Kia Sportage (2016) Review
Kia Sportage (2016) At A Glance
Insurance Groups are between 11–25
On average it achieves 74% of the official MPG figure
The Kia Sportage is one of the UK’s most popular cars. Launched in 2016, it’s the chief rival to the Nissan Qashqai and the countless other SUVs in this crowded market. It’s also backed by a seven-year warranty, while even the entry-level Sportage ‘2’ comes with a long list of standard equipment. A facelift in 2018 means later cars are even better, thanks to new engines, including a 1.6-litre diesel unit with mild hybrid technology.
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The Kia Sportage is the family SUV for people who don’t fancy a Nissan Qashqai. That might be a bit unfair, but the Sportage has been playing second fiddle to the Qashqai for many years. So why should you choose the Kia over the all-conquering Nissan?
Let’s get the obvious point out of the way first: the seven-year warranty. It means that even a launch model – this generation of Sportage arrived in 2016 – is covered until 2023. Buy a 2018 facelift car, and the Sportage is guaranteed until 2025 (assuming you don’t exceed the 100,000 miles cap).
But to paraphrase Alan Partridge, there’s more to the Kia Sportage than this. Even without the benefit of a long warranty, the Sportage would be a worthy alternative to the Qashqai. Good enough to be the king of the mainstream SUVs, in fact.
Not everyone likes the styling, but we think it is ageing well, especially since the 2018 facelift. This is certainly true of models with LED headlights and ‘ice cube’ fog lights. The 19-inch alloy wheels – standard on all except the Sportage 2 – do a grand job of filling the arches.
Inside, the Sportage looks very Germanic, but while it can’t quite match the premium Europeans in terms of perceived quality, the actual quality is very good. A Sportage will see you through to the end of its warranty without a problem.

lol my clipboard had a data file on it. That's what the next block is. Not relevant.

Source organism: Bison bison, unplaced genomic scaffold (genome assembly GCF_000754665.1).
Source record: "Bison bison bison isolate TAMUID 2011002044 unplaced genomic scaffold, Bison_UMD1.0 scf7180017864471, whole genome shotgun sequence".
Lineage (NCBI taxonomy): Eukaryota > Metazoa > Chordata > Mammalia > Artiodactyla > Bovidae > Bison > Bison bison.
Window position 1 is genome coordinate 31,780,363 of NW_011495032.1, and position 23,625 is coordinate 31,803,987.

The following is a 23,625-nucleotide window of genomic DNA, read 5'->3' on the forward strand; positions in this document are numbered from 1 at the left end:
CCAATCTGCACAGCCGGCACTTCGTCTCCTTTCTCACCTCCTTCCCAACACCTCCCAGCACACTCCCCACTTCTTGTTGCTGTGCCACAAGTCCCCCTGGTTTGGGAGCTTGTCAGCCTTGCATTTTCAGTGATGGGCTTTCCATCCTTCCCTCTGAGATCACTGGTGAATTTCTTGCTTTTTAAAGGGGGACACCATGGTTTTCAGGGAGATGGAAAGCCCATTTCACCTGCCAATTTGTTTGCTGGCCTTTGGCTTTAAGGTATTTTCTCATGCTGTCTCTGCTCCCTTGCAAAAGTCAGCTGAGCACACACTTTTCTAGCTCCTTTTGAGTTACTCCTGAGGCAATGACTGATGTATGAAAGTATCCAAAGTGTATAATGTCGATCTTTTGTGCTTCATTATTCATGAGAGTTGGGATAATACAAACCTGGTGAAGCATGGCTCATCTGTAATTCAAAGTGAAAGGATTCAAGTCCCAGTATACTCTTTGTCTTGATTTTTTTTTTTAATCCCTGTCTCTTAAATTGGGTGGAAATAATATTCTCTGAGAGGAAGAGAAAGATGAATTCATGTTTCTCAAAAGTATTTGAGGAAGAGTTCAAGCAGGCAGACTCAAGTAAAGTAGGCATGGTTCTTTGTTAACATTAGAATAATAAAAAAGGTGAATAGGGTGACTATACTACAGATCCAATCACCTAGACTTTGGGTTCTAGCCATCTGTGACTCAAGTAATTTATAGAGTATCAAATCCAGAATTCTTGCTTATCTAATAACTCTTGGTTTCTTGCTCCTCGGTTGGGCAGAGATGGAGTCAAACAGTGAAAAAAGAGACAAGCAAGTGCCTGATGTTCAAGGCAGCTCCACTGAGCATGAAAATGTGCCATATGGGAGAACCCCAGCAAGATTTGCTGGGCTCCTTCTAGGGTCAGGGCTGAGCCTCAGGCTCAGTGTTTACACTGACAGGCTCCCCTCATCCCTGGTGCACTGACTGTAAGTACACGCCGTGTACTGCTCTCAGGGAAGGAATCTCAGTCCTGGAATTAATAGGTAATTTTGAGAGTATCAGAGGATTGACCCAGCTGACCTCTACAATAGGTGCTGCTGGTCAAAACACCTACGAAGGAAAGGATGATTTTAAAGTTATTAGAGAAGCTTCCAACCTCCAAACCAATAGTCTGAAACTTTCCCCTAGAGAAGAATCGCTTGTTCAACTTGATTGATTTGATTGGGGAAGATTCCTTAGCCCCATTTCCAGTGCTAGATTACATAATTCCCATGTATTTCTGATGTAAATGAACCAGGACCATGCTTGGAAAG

It’s also very well-equipped. Kia has ditched the basic Sportage 1, which means the ‘2’ is the new entry-level model.
It features 17-inch alloy wheels, an eight-inch touchscreen infotainment system, dual-zone climate control, heated front and rear seats, Apple CarPlay and Android Auto. Other trim levels are even more lavish. Heck, the GT-Line S feels almost premium.
The Sportage has always felt at its best with a diesel engine. This is certainly true following the 2018 facelift, thanks to the addition of a 1.6-litre diesel engine with mild hybrid technology. It offers the best blend of performance and economy, and is wildly superior to the 1.6-litre petrol engines. The non-turbocharged petrol unit is best avoided.
Most Sportage models will leave a Kia showroom in front-wheel-drive guise, but all-wheel-drive is available as an option.
It makes the Sportage feel a little more surefooted, although all versions are thoroughly pleasant to drive. Ride quality suffers a little on models with 19-inch wheels, so this could be one reason to opt for the Sportage 2.
It’s by no means a fun car to drive. However, the raised driving position, light steering and predictable handling combine to make it perfect for its target market. We’d certainly recommend a post-2018 Sportage over a Nissan Qashqai, which is showing its age.
Come for the seven-year warranty, but stay for the long list of standard equipment, the impressive cabin and the mild hybrid diesel engine. Still want that Qashqai?